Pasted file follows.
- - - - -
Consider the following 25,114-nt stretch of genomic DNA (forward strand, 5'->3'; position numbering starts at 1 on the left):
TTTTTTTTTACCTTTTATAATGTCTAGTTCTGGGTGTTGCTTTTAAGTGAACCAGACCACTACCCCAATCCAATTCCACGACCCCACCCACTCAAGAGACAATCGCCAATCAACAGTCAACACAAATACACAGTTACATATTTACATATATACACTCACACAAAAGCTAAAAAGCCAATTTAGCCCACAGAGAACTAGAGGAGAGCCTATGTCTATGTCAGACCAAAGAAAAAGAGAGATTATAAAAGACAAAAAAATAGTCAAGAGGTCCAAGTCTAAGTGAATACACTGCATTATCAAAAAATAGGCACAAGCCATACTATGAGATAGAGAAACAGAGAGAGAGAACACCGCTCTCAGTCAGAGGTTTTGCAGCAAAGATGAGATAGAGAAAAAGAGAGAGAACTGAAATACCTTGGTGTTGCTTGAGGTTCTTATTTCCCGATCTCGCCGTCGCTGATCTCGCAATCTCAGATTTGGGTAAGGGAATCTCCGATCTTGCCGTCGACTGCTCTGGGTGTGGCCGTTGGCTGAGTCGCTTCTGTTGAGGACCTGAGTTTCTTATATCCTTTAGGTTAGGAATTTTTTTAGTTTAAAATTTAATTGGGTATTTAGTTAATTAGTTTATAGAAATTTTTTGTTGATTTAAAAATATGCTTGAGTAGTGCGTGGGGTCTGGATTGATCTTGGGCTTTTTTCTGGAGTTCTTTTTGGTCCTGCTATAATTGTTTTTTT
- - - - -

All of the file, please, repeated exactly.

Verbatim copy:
Consider the following 25,114-nt stretch of genomic DNA (forward strand, 5'->3'; position numbering starts at 1 on the left):
TTTTTTTTTACCTTTTATAATGTCTAGTTCTGGGTGTTGCTTTTAAGTGAACCAGACCACTACCCCAATCCAATTCCACGACCCCACCCACTCAAGAGACAATCGCCAATCAACAGTCAACACAAATACACAGTTACATATTTACATATATACACTCACACAAAAGCTAAAAAGCCAATTTAGCCCACAGAGAACTAGAGGAGAGCCTATGTCTATGTCAGACCAAAGAAAAAGAGAGATTATAAAAGACAAAAAAATAGTCAAGAGGTCCAAGTCTAAGTGAATACACTGCATTATCAAAAAATAGGCACAAGCCATACTATGAGATAGAGAAACAGAGAGAGAGAACACCGCTCTCAGTCAGAGGTTTTGCAGCAAAGATGAGATAGAGAAAAAGAGAGAGAACTGAAATACCTTGGTGTTGCTTGAGGTTCTTATTTCCCGATCTCGCCGTCGCTGATCTCGCAATCTCAGATTTGGGTAAGGGAATCTCCGATCTTGCCGTCGACTGCTCTGGGTGTGGCCGTTGGCTGAGTCGCTTCTGTTGAGGACCTGAGTTTCTTATATCCTTTAGGTTAGGAATTTTTTTAGTTTAAAATTTAATTGGGTATTTAGTTAATTAGTTTATAGAAATTTTTTGTTGATTTAAAAATATGCTTGAGTAGTGCGTGGGGTCTGGATTGATCTTGGGCTTTTTTCTGGAGTTCTTTTTGGTCCTGCTATAATTGTTTTTTT